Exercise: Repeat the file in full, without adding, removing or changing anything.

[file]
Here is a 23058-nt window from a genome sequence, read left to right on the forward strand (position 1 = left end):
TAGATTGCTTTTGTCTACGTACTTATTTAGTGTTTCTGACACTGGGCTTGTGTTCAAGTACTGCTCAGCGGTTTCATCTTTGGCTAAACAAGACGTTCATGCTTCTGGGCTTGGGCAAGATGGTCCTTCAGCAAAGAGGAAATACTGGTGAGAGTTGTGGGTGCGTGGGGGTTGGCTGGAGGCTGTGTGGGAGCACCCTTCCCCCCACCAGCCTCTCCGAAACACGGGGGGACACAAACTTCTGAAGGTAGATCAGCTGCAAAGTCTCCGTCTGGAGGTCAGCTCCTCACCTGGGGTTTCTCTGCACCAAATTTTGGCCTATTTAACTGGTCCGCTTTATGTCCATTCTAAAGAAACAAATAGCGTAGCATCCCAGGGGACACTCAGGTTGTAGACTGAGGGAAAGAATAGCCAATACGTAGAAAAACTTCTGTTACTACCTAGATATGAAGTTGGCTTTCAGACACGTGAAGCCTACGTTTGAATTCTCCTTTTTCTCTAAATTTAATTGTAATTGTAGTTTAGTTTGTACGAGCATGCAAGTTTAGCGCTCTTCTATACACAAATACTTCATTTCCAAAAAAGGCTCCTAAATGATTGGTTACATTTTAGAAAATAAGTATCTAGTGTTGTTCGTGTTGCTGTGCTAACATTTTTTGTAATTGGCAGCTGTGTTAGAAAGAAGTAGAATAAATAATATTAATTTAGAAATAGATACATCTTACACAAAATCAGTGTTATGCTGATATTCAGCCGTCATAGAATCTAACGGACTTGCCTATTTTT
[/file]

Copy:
Here is a 23058-nt window from a genome sequence, read left to right on the forward strand (position 1 = left end):
TAGATTGCTTTTGTCTACGTACTTATTTAGTGTTTCTGACACTGGGCTTGTGTTCAAGTACTGCTCAGCGGTTTCATCTTTGGCTAAACAAGACGTTCATGCTTCTGGGCTTGGGCAAGATGGTCCTTCAGCAAAGAGGAAATACTGGTGAGAGTTGTGGGTGCGTGGGGGTTGGCTGGAGGCTGTGTGGGAGCACCCTTCCCCCCACCAGCCTCTCCGAAACACGGGGGGACACAAACTTCTGAAGGTAGATCAGCTGCAAAGTCTCCGTCTGGAGGTCAGCTCCTCACCTGGGGTTTCTCTGCACCAAATTTTGGCCTATTTAACTGGTCCGCTTTATGTCCATTCTAAAGAAACAAATAGCGTAGCATCCCAGGGGACACTCAGGTTGTAGACTGAGGGAAAGAATAGCCAATACGTAGAAAAACTTCTGTTACTACCTAGATATGAAGTTGGCTTTCAGACACGTGAAGCCTACGTTTGAATTCTCCTTTTTCTCTAAATTTAATTGTAATTGTAGTTTAGTTTGTACGAGCATGCAAGTTTAGCGCTCTTCTATACACAAATACTTCATTTCCAAAAAAGGCTCCTAAATGATTGGTTACATTTTAGAAAATAAGTATCTAGTGTTGTTCGTGTTGCTGTGCTAACATTTTTTGTAATTGGCAGCTGTGTTAGAAAGAAGTAGAATAAATAATATTAATTTAGAAATAGATACATCTTACACAAAATCAGTGTTATGCTGATATTCAGCCGTCATAGAATCTAACGGACTTGCCTATTTTT